“Well, I see you gave up,” my friend remarked to me.
“What do you mean?” I replied.
“You have a disabled license plate. I guess you’re not going to try to get better.”
Has that ever happened to you? It didn’t matter that I’d asked my doctor for an extension of my temporary disabled parking placard and instead he handed me a slip stating I was permanently disabled. It didn’t matter how devastated that made me feel. In my friend’s eyes, I’d given up. That was also devastating.
It happened again when I got my wheelchair. “Does that mean you’re not going to try to walk any more?” It didn’t matter that I’d spent an agonizing six months with a walker, walking 25 feet and then resting for ten minutes, or that my knees were swollen like volleyballs by midday, and my back was on fire. It didn’t matter that two doctors had written prescriptions for a power wheelchair, and my physical therapist and orthopedist had written supporting letters. I had given up.
Has that happened to you? What about this: “I guess you haven’t prayed hard enough.” Or, that classic, “You know, if you believed enough, God would heal you.” I have an answer for that one.
I am healed. There is a difference between being healed and being cured. I am healed. I am at peace with my situation, and I know that God loves me, and I am where I am supposed to be, in the condition I am supposed to be in.
When I was first put on medical leave, I felt lost – why had I studied so hard to be a pastor just to have my church taken away from me? But then I realized, just like John Wesley, the world was my parish. Because I had no church, my husband and I were able to foster two high school girls and make sure they graduated from high school. I was home to receive visits and calls from people who needed prayer and advice, or someone to go to court with them, or write a letter to Social Security, or file papers with Immigration.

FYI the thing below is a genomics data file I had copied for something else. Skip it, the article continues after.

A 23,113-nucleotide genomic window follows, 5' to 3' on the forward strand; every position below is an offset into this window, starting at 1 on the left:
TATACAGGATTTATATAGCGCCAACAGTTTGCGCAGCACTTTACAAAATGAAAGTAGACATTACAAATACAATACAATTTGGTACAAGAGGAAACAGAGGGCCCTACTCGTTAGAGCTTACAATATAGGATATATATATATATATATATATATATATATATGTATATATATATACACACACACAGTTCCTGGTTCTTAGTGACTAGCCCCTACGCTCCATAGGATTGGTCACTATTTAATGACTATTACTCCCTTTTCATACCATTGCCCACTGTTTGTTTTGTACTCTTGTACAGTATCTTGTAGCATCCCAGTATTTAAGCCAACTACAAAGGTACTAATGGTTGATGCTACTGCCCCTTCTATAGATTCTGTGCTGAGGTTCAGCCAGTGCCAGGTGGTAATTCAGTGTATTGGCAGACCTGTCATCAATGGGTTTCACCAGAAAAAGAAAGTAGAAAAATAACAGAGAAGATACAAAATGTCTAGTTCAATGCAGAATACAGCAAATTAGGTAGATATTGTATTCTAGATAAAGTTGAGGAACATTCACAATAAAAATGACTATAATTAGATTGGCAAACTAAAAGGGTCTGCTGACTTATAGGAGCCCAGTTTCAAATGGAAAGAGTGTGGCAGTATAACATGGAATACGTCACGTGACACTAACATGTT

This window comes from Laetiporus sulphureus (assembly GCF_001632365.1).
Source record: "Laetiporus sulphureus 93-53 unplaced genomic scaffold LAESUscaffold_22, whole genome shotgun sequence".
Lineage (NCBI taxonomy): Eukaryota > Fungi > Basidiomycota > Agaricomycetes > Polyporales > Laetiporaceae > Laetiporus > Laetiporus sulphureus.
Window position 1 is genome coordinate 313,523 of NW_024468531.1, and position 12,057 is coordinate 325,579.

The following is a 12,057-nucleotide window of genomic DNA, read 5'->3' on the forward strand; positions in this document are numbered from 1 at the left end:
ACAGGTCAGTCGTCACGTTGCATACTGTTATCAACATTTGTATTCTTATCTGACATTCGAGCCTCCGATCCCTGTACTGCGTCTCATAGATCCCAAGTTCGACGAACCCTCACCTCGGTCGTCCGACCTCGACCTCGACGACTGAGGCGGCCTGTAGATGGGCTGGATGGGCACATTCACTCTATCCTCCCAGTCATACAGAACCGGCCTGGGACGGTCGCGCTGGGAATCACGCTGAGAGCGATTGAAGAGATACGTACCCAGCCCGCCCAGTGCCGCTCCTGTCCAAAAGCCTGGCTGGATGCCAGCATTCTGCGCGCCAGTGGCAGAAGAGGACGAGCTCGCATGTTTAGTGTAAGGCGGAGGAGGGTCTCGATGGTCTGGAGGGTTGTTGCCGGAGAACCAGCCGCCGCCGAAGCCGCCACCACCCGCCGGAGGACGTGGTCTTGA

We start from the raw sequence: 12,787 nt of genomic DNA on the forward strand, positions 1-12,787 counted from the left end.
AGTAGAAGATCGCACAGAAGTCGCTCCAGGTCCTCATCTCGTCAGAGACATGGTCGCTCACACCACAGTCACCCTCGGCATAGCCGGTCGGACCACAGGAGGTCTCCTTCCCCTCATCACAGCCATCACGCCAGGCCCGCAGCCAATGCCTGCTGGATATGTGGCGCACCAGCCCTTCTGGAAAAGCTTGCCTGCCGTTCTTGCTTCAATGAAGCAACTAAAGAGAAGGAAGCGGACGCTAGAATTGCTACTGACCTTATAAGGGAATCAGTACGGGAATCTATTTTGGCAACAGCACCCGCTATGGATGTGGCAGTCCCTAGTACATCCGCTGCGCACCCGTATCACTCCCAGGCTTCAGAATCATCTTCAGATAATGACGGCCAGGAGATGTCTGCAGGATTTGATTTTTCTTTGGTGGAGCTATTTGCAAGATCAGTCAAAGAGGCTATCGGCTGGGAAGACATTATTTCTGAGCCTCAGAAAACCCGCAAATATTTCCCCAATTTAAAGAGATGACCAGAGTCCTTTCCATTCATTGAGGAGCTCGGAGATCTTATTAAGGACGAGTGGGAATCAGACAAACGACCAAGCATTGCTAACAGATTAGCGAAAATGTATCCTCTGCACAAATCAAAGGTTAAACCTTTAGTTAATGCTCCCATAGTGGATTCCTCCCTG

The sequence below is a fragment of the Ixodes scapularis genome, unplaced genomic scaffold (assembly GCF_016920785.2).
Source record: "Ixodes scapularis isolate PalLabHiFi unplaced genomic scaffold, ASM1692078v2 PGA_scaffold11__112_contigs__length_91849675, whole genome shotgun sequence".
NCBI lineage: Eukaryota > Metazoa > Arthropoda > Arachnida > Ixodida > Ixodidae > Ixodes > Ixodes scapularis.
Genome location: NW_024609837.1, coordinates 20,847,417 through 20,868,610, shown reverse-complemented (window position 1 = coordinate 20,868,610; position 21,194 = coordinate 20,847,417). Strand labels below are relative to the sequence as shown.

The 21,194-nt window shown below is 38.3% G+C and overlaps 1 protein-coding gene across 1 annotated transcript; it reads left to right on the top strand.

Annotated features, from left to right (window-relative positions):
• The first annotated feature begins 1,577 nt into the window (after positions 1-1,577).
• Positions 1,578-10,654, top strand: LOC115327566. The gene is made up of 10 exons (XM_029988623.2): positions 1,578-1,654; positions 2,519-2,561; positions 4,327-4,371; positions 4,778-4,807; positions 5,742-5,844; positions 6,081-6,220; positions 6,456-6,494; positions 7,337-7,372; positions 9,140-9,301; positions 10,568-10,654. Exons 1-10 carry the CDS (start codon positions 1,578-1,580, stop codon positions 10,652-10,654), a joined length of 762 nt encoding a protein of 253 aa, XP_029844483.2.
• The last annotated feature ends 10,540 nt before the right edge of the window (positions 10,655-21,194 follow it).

I joined a group of disabled bowlers, and worked with business owners, helping them understand that the ADA was a good thing, and helping them draft accessibility plans for their stores and restaurants.
But this isn’t about me – it’s about you. They always say when God closes a door, He opens a window. I believe when my legs and back became disabled, I grew wings. Combined with faith and prayer, it’s a pretty potent combination. “. . .but those who hope in the Lord will renew their strength. They will soar on wings like eagles” Isaiah 40:31 I know that you, too, have a pair of wings holding you up and empowering you. The next time someone asks you why you’ve given up, or tells you that you haven’t prayed hard enough, or that you don’t have enough faith, just ask them, “Why, can’t you see my wings?”
And please, Dear Lord, when we feel we are at our lowest and we have nothing to offer, let us feel those wings you have given us, enabling us to be your servants in this world. In the name of your Son and our Saviour Jesus Christ, Amen.